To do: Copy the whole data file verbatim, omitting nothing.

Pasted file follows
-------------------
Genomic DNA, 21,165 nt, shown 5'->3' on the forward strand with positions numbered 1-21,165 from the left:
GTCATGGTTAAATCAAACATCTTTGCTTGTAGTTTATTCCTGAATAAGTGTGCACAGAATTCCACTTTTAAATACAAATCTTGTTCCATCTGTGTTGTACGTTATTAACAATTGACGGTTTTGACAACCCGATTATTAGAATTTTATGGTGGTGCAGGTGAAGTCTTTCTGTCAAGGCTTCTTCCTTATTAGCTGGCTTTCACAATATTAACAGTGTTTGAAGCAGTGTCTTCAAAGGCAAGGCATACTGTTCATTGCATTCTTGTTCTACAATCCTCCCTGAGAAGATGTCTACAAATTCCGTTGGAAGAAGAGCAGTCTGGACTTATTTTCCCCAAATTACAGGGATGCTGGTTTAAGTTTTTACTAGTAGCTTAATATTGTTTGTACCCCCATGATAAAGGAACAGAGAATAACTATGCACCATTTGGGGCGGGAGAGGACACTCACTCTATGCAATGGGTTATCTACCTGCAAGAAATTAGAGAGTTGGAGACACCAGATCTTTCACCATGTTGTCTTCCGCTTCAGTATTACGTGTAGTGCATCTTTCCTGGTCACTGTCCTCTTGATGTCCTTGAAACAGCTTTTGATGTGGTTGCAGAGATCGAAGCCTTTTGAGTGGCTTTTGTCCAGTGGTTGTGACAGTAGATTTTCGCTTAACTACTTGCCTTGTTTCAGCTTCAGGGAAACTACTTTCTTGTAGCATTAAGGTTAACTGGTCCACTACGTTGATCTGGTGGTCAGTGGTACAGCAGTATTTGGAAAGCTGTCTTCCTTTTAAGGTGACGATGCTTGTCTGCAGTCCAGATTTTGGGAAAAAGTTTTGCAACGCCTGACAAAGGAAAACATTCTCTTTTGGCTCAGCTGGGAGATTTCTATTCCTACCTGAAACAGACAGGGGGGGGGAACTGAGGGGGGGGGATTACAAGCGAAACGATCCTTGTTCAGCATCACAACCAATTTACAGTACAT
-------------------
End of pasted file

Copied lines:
Genomic DNA, 21,165 nt, shown 5'->3' on the forward strand with positions numbered 1-21,165 from the left:
GTCATGGTTAAATCAAACATCTTTGCTTGTAGTTTATTCCTGAATAAGTGTGCACAGAATTCCACTTTTAAATACAAATCTTGTTCCATCTGTGTTGTACGTTATTAACAATTGACGGTTTTGACAACCCGATTATTAGAATTTTATGGTGGTGCAGGTGAAGTCTTTCTGTCAAGGCTTCTTCCTTATTAGCTGGCTTTCACAATATTAACAGTGTTTGAAGCAGTGTCTTCAAAGGCAAGGCATACTGTTCATTGCATTCTTGTTCTACAATCCTCCCTGAGAAGATGTCTACAAATTCCGTTGGAAGAAGAGCAGTCTGGACTTATTTTCCCCAAATTACAGGGATGCTGGTTTAAGTTTTTACTAGTAGCTTAATATTGTTTGTACCCCCATGATAAAGGAACAGAGAATAACTATGCACCATTTGGGGCGGGAGAGGACACTCACTCTATGCAATGGGTTATCTACCTGCAAGAAATTAGAGAGTTGGAGACACCAGATCTTTCACCATGTTGTCTTCCGCTTCAGTATTACGTGTAGTGCATCTTTCCTGGTCACTGTCCTCTTGATGTCCTTGAAACAGCTTTTGATGTGGTTGCAGAGATCGAAGCCTTTTGAGTGGCTTTTGTCCAGTGGTTGTGACAGTAGATTTTCGCTTAACTACTTGCCTTGTTTCAGCTTCAGGGAAACTACTTTCTTGTAGCATTAAGGTTAACTGGTCCACTACGTTGATCTGGTGGTCAGTGGTACAGCAGTATTTGGAAAGCTGTCTTCCTTTTAAGGTGACGATGCTTGTCTGCAGTCCAGATTTTGGGAAAAAGTTTTGCAACGCCTGACAAAGGAAAACATTCTCTTTTGGCTCAGCTGGGAGATTTCTATTCCTACCTGAAACAGACAGGGGGGGGGAACTGAGGGGGGGGGATTACAAGCGAAACGATCCTTGTTCAGCATCACAACCAATTTACAGTACAT